An aging population at risk
SPH dean named secretary of Arthritis Foundation
By Hope Green
Many people think of arthritis as merely aches and pains, says Robert Meenan, dean and professor of health services at BU's School of Public Health. Yet no other disease disables more adults in the United States.
By the year 2020, an estimated 20 percent of the U.S. population will suffer from some form of arthritis, and nearly 43 million Americans already do -- costing the economy $65 billion a year in medical expenses and disability insurance.
In studies supported by the foundation, Meenan sees promise for the prevention of osteoarthritis, or arthritic conditions mainly caused by wear and tear. Such research has shown that healthy adults can stave off joint problems by maintaining a reasonable weight, taking care to avoid sports injuries, and reducing repetitive strain in the workplace.
Scientists have yet to discover preventive measures for rheumatoid arthritis, which is tied to a failure of the immune system, and as Meenan describes it, "is almost an attack of the body on itself." But for those already affected, he adds, new injectable drugs have shown dramatic results in improving mobility.
One of the foundation's most successful ventures has been the Arthritis Self Help Course, a 10-year-old national program that teaches patients how to cope with their pain and physical limitations. In Boston, the Partners HealthCare System has conducted research showing that patients completing the program dramatically reduce their doctor's appointments and medical costs. "The results have been remarkable," says Meenan. "Our research confirms that as with any chronic disease, the most important caregiver is the patient."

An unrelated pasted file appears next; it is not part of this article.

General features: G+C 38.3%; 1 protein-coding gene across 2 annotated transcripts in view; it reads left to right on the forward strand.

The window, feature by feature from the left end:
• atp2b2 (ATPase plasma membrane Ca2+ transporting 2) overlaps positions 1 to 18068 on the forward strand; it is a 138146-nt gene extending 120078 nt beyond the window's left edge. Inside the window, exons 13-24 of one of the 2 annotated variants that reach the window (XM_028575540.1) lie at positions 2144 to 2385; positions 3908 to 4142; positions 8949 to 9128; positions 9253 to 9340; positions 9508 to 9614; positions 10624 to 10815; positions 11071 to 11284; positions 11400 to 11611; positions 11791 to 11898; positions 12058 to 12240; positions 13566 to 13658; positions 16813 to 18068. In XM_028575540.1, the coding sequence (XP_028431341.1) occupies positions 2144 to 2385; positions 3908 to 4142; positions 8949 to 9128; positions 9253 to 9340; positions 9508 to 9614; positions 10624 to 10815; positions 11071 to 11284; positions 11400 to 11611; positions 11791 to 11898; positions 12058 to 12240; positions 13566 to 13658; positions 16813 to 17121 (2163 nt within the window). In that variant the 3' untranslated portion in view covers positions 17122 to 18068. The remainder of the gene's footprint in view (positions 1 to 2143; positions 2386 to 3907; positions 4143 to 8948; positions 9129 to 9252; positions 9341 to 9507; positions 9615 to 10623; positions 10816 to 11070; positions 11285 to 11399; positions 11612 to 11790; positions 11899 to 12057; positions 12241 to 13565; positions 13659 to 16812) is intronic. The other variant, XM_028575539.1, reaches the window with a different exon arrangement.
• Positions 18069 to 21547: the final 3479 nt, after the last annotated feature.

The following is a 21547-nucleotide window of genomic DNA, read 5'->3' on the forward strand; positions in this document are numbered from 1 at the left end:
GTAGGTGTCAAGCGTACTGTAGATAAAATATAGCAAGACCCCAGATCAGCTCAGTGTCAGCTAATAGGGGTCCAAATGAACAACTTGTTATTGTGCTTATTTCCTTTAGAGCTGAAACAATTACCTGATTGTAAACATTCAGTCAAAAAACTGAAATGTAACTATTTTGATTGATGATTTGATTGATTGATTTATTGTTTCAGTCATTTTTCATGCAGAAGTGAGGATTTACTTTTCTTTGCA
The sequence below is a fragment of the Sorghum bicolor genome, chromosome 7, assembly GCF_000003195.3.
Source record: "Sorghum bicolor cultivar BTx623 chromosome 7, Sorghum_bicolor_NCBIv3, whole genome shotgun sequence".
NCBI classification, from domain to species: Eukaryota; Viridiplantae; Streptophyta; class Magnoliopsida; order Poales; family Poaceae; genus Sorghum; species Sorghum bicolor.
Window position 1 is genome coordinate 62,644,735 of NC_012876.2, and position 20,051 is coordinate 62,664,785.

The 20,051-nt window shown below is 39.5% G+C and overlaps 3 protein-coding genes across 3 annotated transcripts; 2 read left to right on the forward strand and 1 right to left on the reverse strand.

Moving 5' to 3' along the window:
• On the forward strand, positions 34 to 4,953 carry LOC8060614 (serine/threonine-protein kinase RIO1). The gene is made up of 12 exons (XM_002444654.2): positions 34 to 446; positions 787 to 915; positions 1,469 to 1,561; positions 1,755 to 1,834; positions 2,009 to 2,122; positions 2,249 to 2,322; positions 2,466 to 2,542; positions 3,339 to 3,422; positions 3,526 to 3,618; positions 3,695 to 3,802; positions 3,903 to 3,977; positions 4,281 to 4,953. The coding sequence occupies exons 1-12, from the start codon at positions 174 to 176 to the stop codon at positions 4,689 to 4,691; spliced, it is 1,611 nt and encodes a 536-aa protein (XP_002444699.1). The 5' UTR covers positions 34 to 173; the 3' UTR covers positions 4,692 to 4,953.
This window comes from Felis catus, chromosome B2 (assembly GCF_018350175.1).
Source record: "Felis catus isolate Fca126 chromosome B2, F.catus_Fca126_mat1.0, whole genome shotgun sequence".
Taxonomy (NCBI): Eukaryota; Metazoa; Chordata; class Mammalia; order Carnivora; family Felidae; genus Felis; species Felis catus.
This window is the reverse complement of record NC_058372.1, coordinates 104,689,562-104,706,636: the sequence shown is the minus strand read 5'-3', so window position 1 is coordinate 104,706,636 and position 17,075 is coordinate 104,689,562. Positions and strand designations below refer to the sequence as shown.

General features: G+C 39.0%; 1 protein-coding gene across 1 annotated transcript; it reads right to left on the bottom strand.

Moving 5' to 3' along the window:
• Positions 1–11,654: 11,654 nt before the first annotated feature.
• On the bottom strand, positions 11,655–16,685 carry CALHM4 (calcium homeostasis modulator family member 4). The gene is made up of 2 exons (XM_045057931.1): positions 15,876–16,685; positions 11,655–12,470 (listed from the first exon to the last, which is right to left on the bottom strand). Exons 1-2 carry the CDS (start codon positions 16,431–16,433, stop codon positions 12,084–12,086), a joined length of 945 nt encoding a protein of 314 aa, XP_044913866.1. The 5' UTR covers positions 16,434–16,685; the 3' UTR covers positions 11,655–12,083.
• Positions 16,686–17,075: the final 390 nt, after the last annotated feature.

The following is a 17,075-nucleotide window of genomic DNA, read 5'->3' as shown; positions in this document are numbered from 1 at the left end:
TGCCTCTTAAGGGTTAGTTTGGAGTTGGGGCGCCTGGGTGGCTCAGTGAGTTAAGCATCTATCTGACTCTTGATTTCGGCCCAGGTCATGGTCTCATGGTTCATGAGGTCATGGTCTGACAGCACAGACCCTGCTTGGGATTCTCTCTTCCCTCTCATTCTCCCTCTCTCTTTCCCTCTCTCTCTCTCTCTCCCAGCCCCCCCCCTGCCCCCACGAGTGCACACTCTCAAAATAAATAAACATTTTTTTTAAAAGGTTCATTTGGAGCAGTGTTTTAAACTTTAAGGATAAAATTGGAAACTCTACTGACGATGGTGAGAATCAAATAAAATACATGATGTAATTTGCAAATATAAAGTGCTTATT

Meenan, once a practicing rheumatologist, has developed a serious case of rheumatoid arthritis himself and will undergo a hip replacement in June. The disease requires corrective surgery for thousands of people each year, exacting a toll on the economy that, according to Meenan, is overlooked by policy makers. "Arthritis tends to get lost in the health-care debate because 70 percent of the costs are not medical," he explains. "The bulk of the social cost is indirect, in lost wages. So someone might need a $10,000 knee operation, but if he can't work he might lose $30,000 to $40,000 a year. For the company, that really adds up in disability expenses."
While getting the public to take arthritis seriously is a challenge, Meenan expects this to change as the population of older Americans continues to expand.
"Now that people are living longer," he says, "they are recognizing it's not just the quantity of life that matters -- it's the quality."